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Fresh From Major Organizing Success, Dream Advocates Challenge USA Today on “Illegal Students”

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Last week was a good week for advocates for undocumented youth, like those at DreamActivist.org, who are rallying support for a critical component of immigration reform called the Dream Act. Good news came out of Chicago, when the Illinois Coalition for Immigrant and Refugee Rights announced that honor student and community volunteer Rigo Padilla would be able to stay in the country he calls home. Then, “DREAM’er” Andrea Huerfano’s deportation was halted.

Tens of thousands of faxes, emails, and phone calls from advocates across the country helped pave the way to restoring justice in these young people’s lives.

Now, DREAM’ers have set their sights on a slightly different target than DHS: USA Today. Why?

According to Prerna Lal, in “Ask USA Today: What Do You Mean By “Illegal Students?” at Change.org:

The USA Today article Groups try to delay deportations of illegal studentsgets it wrong once again by calling immigrant students in the United States “illegal.” […] 

But wait, I get the “illegal immigrant” because that slur is familiar. However, WHAT is an “illegal student?”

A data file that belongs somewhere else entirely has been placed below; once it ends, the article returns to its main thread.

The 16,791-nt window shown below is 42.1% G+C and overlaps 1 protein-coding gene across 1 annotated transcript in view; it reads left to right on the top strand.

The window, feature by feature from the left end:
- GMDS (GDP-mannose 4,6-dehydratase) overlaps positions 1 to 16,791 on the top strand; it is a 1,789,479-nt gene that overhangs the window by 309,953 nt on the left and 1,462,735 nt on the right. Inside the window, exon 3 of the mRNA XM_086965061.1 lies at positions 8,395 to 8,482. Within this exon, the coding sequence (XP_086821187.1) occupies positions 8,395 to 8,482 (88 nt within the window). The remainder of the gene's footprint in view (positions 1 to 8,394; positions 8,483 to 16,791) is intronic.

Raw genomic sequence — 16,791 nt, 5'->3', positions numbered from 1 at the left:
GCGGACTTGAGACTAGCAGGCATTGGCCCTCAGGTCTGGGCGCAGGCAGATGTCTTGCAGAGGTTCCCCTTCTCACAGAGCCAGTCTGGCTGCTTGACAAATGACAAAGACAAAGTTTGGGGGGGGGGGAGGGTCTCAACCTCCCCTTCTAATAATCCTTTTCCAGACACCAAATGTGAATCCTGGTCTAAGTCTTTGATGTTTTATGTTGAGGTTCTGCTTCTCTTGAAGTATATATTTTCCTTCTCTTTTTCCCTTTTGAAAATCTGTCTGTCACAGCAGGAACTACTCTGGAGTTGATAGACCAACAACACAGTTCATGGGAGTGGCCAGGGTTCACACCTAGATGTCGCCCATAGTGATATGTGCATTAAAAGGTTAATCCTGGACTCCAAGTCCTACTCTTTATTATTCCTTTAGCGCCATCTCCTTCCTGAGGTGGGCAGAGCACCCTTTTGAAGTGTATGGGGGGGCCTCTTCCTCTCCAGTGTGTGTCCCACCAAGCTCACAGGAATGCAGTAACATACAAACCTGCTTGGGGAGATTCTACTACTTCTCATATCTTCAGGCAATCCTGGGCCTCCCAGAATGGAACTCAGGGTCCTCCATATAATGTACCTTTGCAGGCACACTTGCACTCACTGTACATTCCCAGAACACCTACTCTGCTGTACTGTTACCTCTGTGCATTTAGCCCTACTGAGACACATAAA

How do you recognize an “illegal student?” […]

Sign the petition to tell Emily Bazar and USA Today that no student and no human being can be illegal.

The action has caught fire on twitter and continues to spark outrage a day later.

Erin Rosa at Campus Progress has a thorough (and snarky) response in “What’s an ‘Illegal Student,’ Anyway?”:

That’s a good question. First off, schooling for primary and secondary education is compulsorily in the United States, meaning that public schools are obligated to teach every child, undocumented or not. Even if Bazar is talking about higher education, universities and colleges are not legally bared from teaching to undocumented immigrants so long as they pay their own tuition bills. (Obtaining financial aid or in-state tuition is another story.) So, if “illegal” is being used by USA Today as an adjective to describe students in the United States, what is it about their status as scholars that would specifically make them illegal?

While it’s not uncommon for other established media outlets to use a term like “illegal immigrant,” a problematic title that assumes an individual is guilty of breaking immigration laws, it’s nearly impossible to be an “illegal student” in the United States.

What’s next? Will there be “illegal Church goers,” or “illegal Guitar Hero players?”

Imagine 2050, The Sanctuary, DreamActivist, and MAGraduate (Daily Kos) also carried the story.